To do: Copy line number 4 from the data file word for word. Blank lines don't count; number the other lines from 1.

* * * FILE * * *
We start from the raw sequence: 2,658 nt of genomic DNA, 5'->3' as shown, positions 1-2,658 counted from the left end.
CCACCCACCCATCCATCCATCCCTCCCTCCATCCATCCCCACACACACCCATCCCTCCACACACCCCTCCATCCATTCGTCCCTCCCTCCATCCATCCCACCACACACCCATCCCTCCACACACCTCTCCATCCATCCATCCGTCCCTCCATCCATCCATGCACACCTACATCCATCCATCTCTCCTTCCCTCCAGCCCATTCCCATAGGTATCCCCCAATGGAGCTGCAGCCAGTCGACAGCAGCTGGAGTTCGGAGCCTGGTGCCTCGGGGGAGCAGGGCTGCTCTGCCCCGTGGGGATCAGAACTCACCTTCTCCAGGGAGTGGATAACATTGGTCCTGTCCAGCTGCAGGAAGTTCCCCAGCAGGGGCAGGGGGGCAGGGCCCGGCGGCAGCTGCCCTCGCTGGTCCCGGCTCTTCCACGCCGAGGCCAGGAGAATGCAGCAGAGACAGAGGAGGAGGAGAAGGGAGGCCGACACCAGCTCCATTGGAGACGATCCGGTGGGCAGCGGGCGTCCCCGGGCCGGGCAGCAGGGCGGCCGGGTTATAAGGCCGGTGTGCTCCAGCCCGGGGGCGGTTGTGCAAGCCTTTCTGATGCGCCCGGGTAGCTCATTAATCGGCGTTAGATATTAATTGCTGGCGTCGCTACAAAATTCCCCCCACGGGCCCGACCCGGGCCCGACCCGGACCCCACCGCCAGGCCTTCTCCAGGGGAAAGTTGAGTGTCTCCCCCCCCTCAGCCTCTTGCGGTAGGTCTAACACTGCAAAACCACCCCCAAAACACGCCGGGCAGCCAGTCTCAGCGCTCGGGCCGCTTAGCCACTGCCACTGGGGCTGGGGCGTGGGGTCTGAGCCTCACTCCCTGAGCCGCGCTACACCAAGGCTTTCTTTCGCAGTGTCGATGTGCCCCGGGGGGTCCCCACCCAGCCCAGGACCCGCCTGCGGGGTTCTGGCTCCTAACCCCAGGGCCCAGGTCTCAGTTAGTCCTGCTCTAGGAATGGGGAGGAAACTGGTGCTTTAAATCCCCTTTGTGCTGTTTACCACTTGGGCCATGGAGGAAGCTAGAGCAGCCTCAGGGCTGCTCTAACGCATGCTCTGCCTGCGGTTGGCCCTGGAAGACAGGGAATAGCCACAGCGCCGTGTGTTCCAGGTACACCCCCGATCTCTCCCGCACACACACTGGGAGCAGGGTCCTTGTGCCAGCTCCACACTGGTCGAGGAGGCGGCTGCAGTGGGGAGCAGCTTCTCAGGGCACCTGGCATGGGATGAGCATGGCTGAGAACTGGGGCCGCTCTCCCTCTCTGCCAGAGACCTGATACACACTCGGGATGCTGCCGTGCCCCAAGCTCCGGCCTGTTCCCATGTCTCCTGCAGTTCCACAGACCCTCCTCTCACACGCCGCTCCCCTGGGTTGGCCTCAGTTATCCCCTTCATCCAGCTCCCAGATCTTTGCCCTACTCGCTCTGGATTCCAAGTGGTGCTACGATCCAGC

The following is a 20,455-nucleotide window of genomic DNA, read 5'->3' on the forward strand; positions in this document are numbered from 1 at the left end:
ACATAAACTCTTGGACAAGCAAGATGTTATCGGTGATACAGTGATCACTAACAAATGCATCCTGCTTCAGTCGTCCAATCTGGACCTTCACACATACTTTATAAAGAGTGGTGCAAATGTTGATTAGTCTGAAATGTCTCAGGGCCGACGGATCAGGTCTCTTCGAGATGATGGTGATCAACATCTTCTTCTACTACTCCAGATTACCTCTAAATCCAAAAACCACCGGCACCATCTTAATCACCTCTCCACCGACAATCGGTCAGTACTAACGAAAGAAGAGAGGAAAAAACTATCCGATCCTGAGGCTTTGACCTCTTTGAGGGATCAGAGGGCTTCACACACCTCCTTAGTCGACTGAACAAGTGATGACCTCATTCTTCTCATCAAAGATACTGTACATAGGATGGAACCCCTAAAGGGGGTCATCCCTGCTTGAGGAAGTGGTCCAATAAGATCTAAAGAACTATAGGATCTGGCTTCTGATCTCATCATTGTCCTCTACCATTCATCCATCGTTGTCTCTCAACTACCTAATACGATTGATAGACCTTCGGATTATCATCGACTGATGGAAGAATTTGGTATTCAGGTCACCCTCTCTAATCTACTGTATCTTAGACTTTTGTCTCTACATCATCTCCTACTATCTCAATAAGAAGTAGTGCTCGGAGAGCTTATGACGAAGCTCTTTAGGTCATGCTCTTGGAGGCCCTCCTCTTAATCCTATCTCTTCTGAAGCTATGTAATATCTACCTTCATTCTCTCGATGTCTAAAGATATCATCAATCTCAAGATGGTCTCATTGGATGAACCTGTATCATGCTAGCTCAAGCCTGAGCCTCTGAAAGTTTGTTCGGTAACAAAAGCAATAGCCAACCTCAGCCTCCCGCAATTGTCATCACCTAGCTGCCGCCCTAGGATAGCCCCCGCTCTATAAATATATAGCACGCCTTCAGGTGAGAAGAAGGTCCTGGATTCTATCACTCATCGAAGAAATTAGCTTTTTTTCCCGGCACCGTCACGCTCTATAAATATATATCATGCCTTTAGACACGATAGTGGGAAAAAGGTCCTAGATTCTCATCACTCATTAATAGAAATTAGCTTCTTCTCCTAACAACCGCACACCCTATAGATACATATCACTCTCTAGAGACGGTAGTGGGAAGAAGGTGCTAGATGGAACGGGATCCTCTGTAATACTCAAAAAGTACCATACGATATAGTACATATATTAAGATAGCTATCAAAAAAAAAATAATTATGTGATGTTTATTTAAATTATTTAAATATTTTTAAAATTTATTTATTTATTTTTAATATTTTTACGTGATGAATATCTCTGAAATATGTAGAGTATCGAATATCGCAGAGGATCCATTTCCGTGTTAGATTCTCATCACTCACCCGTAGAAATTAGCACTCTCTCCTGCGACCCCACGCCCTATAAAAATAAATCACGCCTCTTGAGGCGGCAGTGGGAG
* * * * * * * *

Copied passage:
ACATAAACTCTTGGACAAGCAAGATGTTATCGGTGATACAGTGATCACTAACAAATGCATCCTGCTTCAGTCGTCCAATCTGGACCTTCACACATACTTTATAAAGAGTGGTGCAAATGTTGATTAGTCTGAAATGTCTCAGGGCCGACGGATCAGGTCTCTTCGAGATGATGGTGATCAACATCTTCTTCTACTACTCCAGATTACCTCTAAATCCAAAAACCACCGGCACCATCTTAATCACCTCTCCACCGACAATCGGTCAGTACTAACGAAAGAAGAGAGGAAAAAACTATCCGATCCTGAGGCTTTGACCTCTTTGAGGGATCAGAGGGCTTCACACACCTCCTTAGTCGACTGAACAAGTGATGACCTCATTCTTCTCATCAAAGATACTGTACATAGGATGGAACCCCTAAAGGGGGTCATCCCTGCTTGAGGAAGTGGTCCAATAAGATCTAAAGAACTATAGGATCTGGCTTCTGATCTCATCATTGTCCTCTACCATTCATCCATCGTTGTCTCTCAACTACCTAATACGATTGATAGACCTTCGGATTATCATCGACTGATGGAAGAATTTGGTATTCAGGTCACCCTCTCTAATCTACTGTATCTTAGACTTTTGTCTCTACATCATCTCCTACTATCTCAATAAGAAGTAGTGCTCGGAGAGCTTATGACGAAGCTCTTTAGGTCATGCTCTTGGAGGCCCTCCTCTTAATCCTATCTCTTCTGAAGCTATGTAATATCTACCTTCATTCTCTCGATGTCTAAAGATATCATCAATCTCAAGATGGTCTCATTGGATGAACCTGTATCATGCTAGCTCAAGCCTGAGCCTCTGAAAGTTTGTTCGGTAACAAAAGCAATAGCCAACCTCAGCCTCCCGCAATTGTCATCACCTAGCTGCCGCCCTAGGATAGCCCCCGCTCTATAAATATATAGCACGCCTTCAGGTGAGAAGAAGGTCCTGGATTCTATCACTCATCGAAGAAATTAGCTTTTTTTCCCGGCACCGTCACGCTCTATAAATATATATCATGCCTTTAGACACGATAGTGGGAAAAAGGTCCTAGATTCTCATCACTCATTAATAGAAATTAGCTTCTTCTCCTAACAACCGCACACCCTATAGATACATATCACTCTCTAGAGACGGTAGTGGGAAGAAGGTGCTAGATGGAACGGGATCCTCTGTAATACTCAAAAAGTACCATACGATATAGTACATATATTAAGATAGCTATCAAAAAAAAAATAATTATGTGATGTTTATTTAAATTATTTAAATATTTTTAAAATTTATTTATTTATTTTTAATATTTTTACGTGATGAATATCTCTGAAATATGTAGAGTATCGAATATCGCAGAGGATCCATTTCCGTGTTAGATTCTCATCACTCACCCGTAGAAATTAGCACTCTCTCCTGCGACCCCACGCCCTATAAAAATAAATCACGCCTCTTGAGGCGGCAGTGGGAG